GARY TUCHMAN, CNN FOREIGN CORRESPONDENT: Yes. Indonesian military officials Erin are saying that sonar may have detected the tail portion of the plane. Which as you mentioned, it would be critically important. Because that's where the two so-called black boxes are. But we must emphasized, they say it might have detected. They've made mistakes over the last several days. These are very smart people making educated guesses and that's good. But right now they're only educated guesses because they can't see the
tail right along, they haven't picked up the tail. It is just what's being seen through the sonar through the murky water. Several large pieces have been detected. One 60 feet long. That's the length of a six story building. But they just found out yesterday that one of those piece they saw is actually in a crazy coincidence, from a shipwreck. So it shows you they can't be absolutely sure. As we speak right now, the sun came up about two hours ago. There are more than 40 helicopters and planes above the Java Sea as well as ships on the Java Sea.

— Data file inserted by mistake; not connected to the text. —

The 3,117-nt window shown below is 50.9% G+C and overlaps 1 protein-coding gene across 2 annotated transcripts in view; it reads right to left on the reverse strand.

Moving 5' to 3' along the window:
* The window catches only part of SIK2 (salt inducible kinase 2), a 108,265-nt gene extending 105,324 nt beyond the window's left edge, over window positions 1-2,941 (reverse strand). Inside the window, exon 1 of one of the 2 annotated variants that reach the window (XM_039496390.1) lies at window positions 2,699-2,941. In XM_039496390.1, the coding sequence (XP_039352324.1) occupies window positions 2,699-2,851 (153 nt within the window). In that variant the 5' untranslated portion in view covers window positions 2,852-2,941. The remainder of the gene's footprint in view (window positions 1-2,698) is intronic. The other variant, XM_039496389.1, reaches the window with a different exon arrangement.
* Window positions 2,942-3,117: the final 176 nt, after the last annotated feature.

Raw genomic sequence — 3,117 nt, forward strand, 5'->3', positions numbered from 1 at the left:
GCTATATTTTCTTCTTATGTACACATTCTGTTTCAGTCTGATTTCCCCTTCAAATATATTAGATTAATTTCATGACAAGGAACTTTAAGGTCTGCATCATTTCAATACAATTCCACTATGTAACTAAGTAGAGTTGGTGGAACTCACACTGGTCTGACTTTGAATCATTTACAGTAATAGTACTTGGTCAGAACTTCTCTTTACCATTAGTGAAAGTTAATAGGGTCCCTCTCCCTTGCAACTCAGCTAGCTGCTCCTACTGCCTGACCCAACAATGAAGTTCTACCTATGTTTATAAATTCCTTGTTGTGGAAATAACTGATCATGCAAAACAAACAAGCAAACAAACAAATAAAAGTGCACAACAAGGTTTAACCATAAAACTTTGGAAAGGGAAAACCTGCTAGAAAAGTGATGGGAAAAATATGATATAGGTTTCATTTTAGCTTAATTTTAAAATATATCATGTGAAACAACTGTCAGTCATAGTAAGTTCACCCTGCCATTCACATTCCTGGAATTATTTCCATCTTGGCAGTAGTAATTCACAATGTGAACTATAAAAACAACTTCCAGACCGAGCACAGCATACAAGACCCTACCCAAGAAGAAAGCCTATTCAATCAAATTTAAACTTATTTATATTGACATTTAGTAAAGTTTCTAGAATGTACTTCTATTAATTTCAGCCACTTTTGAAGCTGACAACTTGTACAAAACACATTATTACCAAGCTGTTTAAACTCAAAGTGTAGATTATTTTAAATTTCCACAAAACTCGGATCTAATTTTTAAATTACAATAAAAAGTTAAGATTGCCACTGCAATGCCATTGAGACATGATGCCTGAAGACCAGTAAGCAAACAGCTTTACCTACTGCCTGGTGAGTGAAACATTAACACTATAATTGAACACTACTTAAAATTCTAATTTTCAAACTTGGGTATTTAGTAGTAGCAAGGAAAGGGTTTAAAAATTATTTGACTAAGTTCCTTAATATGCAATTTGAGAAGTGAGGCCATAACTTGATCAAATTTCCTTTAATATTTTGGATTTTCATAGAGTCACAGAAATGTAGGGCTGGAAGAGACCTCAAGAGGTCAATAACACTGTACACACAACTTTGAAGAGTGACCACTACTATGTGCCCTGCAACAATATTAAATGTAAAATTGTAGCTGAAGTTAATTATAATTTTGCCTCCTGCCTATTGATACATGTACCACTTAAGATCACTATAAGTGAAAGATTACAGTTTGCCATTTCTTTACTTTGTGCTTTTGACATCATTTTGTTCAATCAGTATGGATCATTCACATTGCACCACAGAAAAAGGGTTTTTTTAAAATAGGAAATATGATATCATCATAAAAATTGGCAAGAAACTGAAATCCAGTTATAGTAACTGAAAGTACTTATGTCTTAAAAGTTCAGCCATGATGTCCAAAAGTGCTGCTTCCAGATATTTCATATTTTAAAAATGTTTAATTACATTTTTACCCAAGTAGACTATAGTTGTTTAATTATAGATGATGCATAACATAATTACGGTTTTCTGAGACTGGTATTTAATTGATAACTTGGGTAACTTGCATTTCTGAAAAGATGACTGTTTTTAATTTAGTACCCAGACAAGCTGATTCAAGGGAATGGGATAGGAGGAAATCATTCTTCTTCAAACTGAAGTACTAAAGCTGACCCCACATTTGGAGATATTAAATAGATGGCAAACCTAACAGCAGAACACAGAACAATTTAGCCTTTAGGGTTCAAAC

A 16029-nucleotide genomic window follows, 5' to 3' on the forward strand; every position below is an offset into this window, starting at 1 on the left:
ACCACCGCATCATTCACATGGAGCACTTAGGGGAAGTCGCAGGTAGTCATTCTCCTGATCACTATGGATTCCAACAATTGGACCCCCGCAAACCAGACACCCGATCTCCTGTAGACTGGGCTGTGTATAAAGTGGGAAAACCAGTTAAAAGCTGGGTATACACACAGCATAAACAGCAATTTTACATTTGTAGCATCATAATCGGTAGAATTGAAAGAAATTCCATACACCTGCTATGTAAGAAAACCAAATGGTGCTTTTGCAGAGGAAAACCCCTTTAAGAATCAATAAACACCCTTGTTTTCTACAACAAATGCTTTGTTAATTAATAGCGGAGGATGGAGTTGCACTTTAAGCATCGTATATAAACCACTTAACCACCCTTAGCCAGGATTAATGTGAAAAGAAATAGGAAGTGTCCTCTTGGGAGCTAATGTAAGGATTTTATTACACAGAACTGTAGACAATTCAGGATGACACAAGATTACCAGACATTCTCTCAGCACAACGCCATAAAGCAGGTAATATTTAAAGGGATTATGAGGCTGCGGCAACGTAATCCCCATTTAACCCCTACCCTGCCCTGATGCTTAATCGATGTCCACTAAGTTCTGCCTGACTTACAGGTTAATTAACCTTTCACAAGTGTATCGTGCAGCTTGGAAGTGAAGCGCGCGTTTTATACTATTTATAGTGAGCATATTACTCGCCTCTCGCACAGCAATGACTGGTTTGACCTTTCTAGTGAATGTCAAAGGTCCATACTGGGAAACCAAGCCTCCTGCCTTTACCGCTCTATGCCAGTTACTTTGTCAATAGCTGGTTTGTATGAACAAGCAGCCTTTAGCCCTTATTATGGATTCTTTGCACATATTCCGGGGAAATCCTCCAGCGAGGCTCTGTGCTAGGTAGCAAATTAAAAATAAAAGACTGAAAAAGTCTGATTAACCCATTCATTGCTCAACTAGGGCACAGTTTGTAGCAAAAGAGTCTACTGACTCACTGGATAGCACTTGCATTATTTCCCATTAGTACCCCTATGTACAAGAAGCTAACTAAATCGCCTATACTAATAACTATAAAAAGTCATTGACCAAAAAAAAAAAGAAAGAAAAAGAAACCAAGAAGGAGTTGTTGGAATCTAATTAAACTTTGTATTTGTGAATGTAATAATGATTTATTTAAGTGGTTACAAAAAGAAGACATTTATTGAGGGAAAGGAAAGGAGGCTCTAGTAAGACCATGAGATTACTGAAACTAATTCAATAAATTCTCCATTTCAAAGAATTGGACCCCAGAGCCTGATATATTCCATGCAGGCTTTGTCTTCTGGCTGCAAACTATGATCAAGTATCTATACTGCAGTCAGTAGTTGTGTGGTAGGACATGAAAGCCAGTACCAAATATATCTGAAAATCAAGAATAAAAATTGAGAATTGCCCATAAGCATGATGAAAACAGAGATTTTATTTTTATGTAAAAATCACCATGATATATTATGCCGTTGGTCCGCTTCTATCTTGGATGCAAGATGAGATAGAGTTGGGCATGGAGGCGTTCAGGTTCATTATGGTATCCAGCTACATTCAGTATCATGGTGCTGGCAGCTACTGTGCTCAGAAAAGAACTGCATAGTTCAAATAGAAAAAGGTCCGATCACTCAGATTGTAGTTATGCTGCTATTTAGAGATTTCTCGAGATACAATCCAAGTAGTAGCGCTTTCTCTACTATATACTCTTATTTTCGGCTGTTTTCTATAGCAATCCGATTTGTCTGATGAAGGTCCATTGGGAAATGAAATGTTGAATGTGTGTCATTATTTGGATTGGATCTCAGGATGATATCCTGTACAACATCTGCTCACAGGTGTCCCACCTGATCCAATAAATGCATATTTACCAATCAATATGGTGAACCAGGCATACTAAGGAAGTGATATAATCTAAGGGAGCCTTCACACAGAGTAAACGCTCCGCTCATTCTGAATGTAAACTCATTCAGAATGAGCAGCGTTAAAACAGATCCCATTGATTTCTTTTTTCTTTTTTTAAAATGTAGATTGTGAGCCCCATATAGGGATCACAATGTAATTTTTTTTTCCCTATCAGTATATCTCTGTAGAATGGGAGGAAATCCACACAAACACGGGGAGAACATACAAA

In addition, there are 80 divers ready to go in the water if the conditions are good enough. Right now the conditions appeared that they are good enough. Yesterday they went in the water too. And here was the big problem, they got in the water. The conditions were good enough in the morning. As it is many early mornings here. It gets more humid in the afternoon and that's when the storm fire up and that's when the search has to be called off. But they got in and many of the families who are in this tent behind me. This is the family waiting center at the Surabaya police headquarter were very optimistic that perhaps some news would come about the bodies of their loved ones. The divers went down because it is believed that most of the people who died in this crash are still strapped in their seats at the bottom of the Java Sea and the airplane.